By now you’ve heard of RPA. You’ve heard that RPA promises to address the efficiency of your high-volume, transactional processes that don’t have much variation. RPA has the potential to help organizations digitize back-office operations across several industries and yet, at the peak of the hype, there are few examples of strong success among the thousand plus deployments.
EY’s latest stats say that as many as 50% of initial RPA projects fail. McKinsey partners Alex Edlich & Vik Sohoni note that in their experience, “robotics programs have been put on hold or CIOs have flatly refused to install new bots – even those vendors have worked on for months – till solutions have been defined to scale the program effectively.”
And therein lies the rub. Robotics programs only have a chance at making impact at scale. Automating the work of one back office worker will save you just that – one FTE. RPA delivers value for the individual workplace. The challenge for the implementer is how to scale the product from the individual workplace, to a process level, and ultimately to the level of the entire organization. Here’s what Mavim has learned as we help CIOs that have been burned from their initial RPA attempts.
RPA is certainly not the only tool being used to help digitize your organization so don’t try to implement it in a vacuum. Typical implementation efforts consist of numerous technology components and other (human) resources that address the strategic requirement. Get this holistic view of your automation efforts crystal clear. You may even come to the conclusion that it would be more effective to remove certain fields on a form than to program a bot to transcribe that information to another system. Or perhaps it would make more sense to deploy a workflow system to simplify information flows in order to reduce the number of activities a bot may have to perform further downstream.
Review Your (Target) Operating Model
There is no question that you need to show results quickly with RPA projects. But don’t confuse showing results quickly with skipping the design phase. A typical mistake is that a robotics team jumps headfirst into configuration and loses track of the larger operational context. Or even worse, the team spends way more time debating the last mile functionality of RPA vendors without spending enough time debating which processes to automate. By analyzing the operating model and designing the target operating model, teams will be encouraged to review the end-to-end processes and narrow in on the pain points that can be automated with RPA.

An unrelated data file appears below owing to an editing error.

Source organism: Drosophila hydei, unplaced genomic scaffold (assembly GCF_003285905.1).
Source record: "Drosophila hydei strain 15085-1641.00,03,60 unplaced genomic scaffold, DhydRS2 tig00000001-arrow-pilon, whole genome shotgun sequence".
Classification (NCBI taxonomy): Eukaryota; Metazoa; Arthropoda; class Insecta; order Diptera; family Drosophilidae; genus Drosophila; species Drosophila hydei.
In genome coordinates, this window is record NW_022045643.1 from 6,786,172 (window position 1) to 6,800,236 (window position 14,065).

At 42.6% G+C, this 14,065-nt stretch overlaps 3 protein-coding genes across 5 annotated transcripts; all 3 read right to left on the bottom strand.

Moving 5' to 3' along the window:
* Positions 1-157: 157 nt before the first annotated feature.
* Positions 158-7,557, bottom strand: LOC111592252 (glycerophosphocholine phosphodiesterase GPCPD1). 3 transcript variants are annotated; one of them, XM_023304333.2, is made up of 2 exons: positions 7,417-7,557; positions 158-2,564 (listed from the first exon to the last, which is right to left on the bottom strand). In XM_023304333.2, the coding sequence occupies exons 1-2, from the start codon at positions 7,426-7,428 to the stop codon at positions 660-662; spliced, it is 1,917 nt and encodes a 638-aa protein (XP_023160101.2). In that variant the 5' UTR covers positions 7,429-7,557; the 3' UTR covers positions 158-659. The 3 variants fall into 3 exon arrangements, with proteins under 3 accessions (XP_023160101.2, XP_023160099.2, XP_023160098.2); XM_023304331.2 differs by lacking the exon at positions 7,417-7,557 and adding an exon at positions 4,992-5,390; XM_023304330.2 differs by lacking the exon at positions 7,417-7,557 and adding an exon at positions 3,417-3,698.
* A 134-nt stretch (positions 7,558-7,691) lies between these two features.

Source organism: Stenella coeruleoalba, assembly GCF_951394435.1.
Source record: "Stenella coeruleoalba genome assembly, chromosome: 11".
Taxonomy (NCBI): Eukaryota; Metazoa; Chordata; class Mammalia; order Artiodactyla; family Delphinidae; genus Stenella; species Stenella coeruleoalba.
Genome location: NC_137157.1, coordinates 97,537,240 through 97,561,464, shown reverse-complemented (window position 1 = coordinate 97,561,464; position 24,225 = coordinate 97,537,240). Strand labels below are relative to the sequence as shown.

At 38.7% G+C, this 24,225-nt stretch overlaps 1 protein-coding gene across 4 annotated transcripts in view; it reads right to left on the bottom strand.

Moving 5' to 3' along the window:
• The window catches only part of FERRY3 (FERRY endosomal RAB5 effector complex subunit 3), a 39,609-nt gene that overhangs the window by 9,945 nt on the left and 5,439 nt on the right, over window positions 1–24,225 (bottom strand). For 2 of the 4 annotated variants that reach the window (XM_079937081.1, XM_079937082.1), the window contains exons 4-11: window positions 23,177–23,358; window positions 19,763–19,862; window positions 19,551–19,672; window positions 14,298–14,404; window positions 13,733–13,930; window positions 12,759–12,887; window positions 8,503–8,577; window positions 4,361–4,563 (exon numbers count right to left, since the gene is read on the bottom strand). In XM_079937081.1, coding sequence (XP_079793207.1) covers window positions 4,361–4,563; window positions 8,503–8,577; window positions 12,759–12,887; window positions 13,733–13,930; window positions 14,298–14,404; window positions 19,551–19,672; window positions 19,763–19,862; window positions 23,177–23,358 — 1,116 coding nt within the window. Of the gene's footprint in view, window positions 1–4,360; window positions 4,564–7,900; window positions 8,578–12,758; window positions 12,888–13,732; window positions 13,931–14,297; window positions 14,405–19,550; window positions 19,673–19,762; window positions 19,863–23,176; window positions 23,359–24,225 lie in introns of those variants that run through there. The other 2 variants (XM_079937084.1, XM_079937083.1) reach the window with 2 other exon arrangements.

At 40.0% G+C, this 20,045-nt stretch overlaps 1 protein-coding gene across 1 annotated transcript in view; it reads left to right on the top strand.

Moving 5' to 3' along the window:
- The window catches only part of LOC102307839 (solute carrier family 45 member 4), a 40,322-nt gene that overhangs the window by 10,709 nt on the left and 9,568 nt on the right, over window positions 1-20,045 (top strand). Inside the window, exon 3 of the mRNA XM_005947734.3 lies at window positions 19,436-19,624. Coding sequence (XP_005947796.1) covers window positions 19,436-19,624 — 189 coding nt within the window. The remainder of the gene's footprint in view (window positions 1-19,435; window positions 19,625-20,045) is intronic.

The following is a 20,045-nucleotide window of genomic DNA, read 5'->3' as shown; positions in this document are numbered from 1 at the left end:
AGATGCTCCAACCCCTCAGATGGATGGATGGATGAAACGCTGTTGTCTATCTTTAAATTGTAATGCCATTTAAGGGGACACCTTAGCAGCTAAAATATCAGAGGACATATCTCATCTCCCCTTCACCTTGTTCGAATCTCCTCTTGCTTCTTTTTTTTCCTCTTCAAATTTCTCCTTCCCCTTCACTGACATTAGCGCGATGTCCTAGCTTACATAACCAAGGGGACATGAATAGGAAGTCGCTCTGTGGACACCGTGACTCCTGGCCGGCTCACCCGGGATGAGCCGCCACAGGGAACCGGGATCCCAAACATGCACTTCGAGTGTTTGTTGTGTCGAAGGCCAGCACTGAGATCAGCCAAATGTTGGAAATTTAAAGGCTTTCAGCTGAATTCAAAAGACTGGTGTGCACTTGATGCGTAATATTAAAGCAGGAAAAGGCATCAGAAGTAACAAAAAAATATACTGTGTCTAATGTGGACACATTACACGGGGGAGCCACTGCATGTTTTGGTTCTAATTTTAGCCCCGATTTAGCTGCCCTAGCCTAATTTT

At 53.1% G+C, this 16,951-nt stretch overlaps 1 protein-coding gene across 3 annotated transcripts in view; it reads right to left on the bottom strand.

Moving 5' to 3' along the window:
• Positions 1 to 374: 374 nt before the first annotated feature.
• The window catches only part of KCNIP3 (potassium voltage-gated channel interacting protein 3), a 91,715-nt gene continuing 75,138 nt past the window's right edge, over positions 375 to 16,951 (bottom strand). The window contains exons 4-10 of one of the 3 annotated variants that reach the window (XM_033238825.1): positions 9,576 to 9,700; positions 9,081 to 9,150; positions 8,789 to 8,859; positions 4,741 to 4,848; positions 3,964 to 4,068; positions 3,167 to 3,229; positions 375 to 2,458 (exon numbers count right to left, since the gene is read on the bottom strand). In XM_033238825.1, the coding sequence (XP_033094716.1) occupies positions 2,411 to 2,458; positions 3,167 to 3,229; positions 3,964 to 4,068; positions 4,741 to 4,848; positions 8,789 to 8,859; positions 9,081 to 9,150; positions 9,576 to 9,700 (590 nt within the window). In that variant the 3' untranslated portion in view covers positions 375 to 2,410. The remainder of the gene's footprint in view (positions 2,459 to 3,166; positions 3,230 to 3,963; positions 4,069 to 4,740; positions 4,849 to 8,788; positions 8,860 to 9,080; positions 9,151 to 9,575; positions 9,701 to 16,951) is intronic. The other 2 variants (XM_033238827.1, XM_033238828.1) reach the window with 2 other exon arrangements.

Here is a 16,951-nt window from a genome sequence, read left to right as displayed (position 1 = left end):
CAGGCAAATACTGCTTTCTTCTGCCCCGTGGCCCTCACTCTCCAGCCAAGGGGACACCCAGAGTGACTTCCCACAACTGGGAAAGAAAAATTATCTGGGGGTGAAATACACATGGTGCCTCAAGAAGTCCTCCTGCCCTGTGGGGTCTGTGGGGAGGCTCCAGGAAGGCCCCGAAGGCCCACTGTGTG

Check the Business Blueprint
Understanding the architectural implications before you begin is critical. Not only will you make your IT department happy by clearly visualizing and updating the different links between IT systems, but this is also the opportunity to clearly define roles and responsibilities about how to manage the bots at scale. This is important to get right before you have a mass proliferation on your hands, and no one knows who was responsible to begin with.
Don’t Forget About Governance
The tendency with automation is to spend a small bit of time designing, some time testing, and upon proof of value, to let go. You do invest in automation to reduce manual transactions, but don’t forget that there will be an increase in manual transactions elsewhere; namely, to maintain the bots. In any large enterprise, you can expect that there may be multiple versions of the software up and running at one time. Plus, don’t forget about security patches and upgrades to be reckoned with. Even more importantly, it is critical to keep an eye on the internal organizational processes that can also be changing regularly as well as any interfacing applications. With all these moving parts at play, it is critical to manage the governance of RPA from a central hub that allows you to see the impact of change as it happens.
Mavim offers software that facilitates the creation of a dynamic, virtual representation of an organization in its operational context – what Gartner calls a Digital Twin of an Organization. (DTO) Every asset that falls within the context of an organization (processes, technology, architecture, infrastructure, customer interactions, business capabilities, strategies, roles, responsibilities, products, services, distribution channels) can be connected, reported upon and visualized. This helps business leaders assess the impact of change in a controlled environment. The data visualized in Mavim provides insight into an organization’s current state, which can be continuously infused with new information to give feedback on how the organization is responding to changes, deploying resources, and delivering customer value.
Mavim will help you safeguard your investment in RPA by creating insight into which processes would benefit from automation, why, and how to optimize implementation based on the way your organization currently operates.